It was a very simple dessert – indeed, you normally get this in bistrot-type restaurants in France – but it was the best one I’ve had, and I still salivate when I look at the pictures of it. I would give it a 10/10 as it was the best example I’ve ever had of the dessert, and the pink pralines gave it that little extra edge of sophistication that made it truly special.

Oh, and the portion size was very generous, just as the previous plates, so I wasn’t left wanting more (well, okay, not that much more). 😉

If you haven’t noticed, I thought the dessert was so pretty that I am currently using it as the banner for this website.

Single Espresso

After what was a relatively big weekday lunch by my standards, I needed a caffeine jolt to propel me back to my office and through the rest of the afternoon. The single espresso was passable, but was served a bit cold, so I wasn’t too impressed with that.

Undeniable value

Based on my first visit, I would have to agree with what I understand to be the general consensus about Arbutus. It provides you with very good food at very fair prices within a central London context. There is nothing out of the ordinary in terms of the techniques or ingredients on offer, but what there is seems to be done very well. I can’t think of a better 3-course lunch that I’ve had in London for under £20 (of course, keep in mind that this price excludes wine, coffee/tea and service). In fact, it kind of reminds me of the lunch I first had with Craig at Great Queen Street, except this meal was cheaper. Our lunch had included very good and mostly seasonal ingredients that were used to their fullest effect through precise cooking and careful seasoning.

The atmosphere was fairly relaxed, but the service was good throughout and everyone generally seemed to be having a good time, the staff included, which is always a good sign. I also loved the fact that you can have so many wines by the carafe, and think more places in London should do this. Arbutus is definitely a place I’d like to return to, and it is a great place for people looking to eat well but without spending too much. Like I said, don’t expect to find anything out of the ordinary or mind-blowing, but I can’t imagine any of the dishes not being enjoyable here.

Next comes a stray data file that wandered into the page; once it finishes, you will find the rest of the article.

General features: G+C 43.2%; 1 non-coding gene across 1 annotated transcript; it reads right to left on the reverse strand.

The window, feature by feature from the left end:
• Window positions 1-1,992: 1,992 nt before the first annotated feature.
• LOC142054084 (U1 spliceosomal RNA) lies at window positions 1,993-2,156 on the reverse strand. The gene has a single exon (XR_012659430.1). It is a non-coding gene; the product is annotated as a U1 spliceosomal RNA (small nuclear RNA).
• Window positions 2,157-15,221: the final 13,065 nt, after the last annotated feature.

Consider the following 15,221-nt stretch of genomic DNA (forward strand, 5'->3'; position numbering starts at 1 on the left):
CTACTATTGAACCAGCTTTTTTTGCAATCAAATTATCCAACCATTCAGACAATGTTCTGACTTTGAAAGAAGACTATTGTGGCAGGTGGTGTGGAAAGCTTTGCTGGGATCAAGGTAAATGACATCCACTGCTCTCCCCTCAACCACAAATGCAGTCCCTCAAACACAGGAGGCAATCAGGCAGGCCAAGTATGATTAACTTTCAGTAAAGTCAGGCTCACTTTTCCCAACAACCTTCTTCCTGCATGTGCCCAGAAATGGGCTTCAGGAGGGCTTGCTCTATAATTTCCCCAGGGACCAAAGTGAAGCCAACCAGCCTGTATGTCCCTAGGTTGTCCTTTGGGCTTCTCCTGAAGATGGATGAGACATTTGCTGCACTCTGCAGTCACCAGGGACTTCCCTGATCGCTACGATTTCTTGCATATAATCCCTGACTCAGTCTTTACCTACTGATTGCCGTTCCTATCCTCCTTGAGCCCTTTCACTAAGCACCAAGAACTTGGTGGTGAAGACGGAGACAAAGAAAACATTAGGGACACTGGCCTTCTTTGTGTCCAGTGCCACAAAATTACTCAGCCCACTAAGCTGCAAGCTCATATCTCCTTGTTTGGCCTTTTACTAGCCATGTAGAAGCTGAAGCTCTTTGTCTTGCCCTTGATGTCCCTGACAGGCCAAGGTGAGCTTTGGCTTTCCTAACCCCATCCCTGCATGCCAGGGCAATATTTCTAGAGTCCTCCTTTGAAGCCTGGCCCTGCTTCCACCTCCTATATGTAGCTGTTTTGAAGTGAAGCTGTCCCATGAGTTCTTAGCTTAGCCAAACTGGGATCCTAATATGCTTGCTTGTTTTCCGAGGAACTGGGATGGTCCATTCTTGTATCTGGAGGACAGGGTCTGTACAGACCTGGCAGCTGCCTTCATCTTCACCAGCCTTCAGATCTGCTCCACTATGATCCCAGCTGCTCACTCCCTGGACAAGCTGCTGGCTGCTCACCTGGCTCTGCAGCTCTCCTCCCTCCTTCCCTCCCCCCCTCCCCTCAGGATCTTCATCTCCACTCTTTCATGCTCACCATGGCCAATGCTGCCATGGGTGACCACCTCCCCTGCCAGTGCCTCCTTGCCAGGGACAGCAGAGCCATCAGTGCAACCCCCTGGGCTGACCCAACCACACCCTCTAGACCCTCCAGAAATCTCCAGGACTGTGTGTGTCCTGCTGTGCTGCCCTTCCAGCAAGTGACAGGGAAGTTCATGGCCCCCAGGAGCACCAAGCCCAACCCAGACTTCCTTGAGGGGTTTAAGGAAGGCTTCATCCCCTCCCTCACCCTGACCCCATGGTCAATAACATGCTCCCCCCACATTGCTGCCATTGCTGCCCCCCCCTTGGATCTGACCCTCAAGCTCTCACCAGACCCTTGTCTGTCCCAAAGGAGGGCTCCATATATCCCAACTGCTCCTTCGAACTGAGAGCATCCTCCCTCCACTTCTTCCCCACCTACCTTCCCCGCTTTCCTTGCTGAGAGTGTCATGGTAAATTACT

Craig concluded that, “Overall, it was another highly enjoyable lunch with LF and we made a good choice of restaurant. The food in Arbutus was of a high quality and was well-cooked by a kitchen using seasonal ingredients. When combined with the unpretentious and friendly service you can see why it has a Michelin star. For the price, it was an absolute bargain and I’d definitely go back. It’s not serving anything revolutionary, but like Great Queen Street it’s providing good, honest food at very fair prices for central London. I’m looking forward to our next lunch and aiming to go up 2:1 in the choice of dessert!”


Ambience: 7/10

Service: 7/10

Food: 7.5/10

Wine: a relatively small but very comprehensive and well-chosen wine list, with some top producers and a few more eclectic selections. The best thing is that they have about 60 wines available by the carafe, something that sister restaurant Wild Honey also does.